And another pin ball rucketing around in my mind of late is finding my place along the educated book shelf:

When I was in college, I decided I would not major in philosophy (logic was too damnably mathematical) and would major in French instead and thus be freed up to take the fun philosophy courses that attracted me. French was comparatively easy in my book and it was within its wiles that I encountered a place that seemed to fit me.

In French, there were two versions of "you." There was "vous," which was formal and respectful and there was "tu" -- a diminutive applied to children and beloved counterparts. "Je t(u)'aime was a sweet way of saying "I love you." And you might think that "je t'aime" would be applied to the latest beloved person. But I recognized that what suited me was "je vous aime," a way of expressing love and respect in a single sweep. An Edwardian correctness. A bit Brit.

Edwardian ... dressed to the nines and hot as a firecracker.

Je vous aime.

Muddling and mumbling... for the moment, as Emily Litella might say, "Never miiiind!"

I was interrupted and lost the strand..... "to be cont'd" perhaps.

Tuesday, February 19, 2019

at the tone, the time will be....

While others rearrange their sock drawer of the internet -- reassuring themselves that they have "friends" on social media and thereby finding context and meaning -- I am grateful to the same internet for its reliability when it comes to what day of the week it is. Literally.

Today, a small compendium at the bottom corner right of this screen confirms this as Feb. 19, 2019 -- a Tuesday. I suppose it could be "fake news," but it is as close to reassurance as I can find after having lost another day and time. It is an old habit -- trying to be on the same page with others in this day and time. Old habits die hard.

My problem of late is taking a late afternoon siesta (circa 4 p.m.), waking at around 9 ... and being marrow-deep convinced that this is nine in the morning, and I probably have missed some doctor's appointment or other engagement. Then I find it is actually night and things need to be revised.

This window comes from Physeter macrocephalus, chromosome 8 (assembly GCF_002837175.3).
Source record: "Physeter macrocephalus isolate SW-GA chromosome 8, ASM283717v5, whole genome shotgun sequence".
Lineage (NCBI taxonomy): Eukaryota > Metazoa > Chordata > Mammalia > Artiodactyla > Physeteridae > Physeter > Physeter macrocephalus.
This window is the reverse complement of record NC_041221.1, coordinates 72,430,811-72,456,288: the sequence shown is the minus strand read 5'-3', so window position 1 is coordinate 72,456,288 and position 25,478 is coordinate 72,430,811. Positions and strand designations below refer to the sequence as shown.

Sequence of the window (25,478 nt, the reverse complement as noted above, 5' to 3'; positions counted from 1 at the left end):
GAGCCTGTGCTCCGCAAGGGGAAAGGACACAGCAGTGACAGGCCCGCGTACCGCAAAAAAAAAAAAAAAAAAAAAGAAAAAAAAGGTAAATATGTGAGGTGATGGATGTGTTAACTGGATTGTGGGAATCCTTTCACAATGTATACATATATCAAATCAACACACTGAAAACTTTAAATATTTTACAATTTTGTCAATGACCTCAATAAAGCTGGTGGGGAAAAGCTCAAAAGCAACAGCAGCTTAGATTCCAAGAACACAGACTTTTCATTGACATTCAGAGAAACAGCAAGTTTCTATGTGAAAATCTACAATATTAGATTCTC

So much for the vagaries and vagueness of advancing age. When I ask myself why I should fret about what time or time of day it might be, I find no satisfactory answer. But that answer remains unsatisfactory. So I segue into a morning routine -- reading news wires, snipping out bits and pieces of interest, ingesting a roll and a bit of juice, and trying to otherwise reset the clock.

If today were not Tuesday, would it matter?
If today were Tuesday, would it matter?
If it didn't matter, would it matter?
If it did matter, would it matter?

Age ... would it matter if it stopped insisting that did/didn't matter?

Somehow I feel as floppy and flappy as a sea turtle on a Galapagos beach.

Monday, February 18, 2019

honoring beauty

How then would I honor beauty?

I think I would bask.

Sunday, February 17, 2019

oops ... Chinese surveillance 'surveilled'

It sounds to me as if the Chinese may have a leg up on the United States when it comes to snooping its citizens' business. I'm not worried though: The U.S. is never likely to allow such a blot to remain on its surveillance escutcheon.
BEIJING (Reuters) - A Chinese surveillance firm is tracking the movements of more than 2.5 million people in the far-western Xinjiang region, according to a data leak flagged by a Dutch internet expert.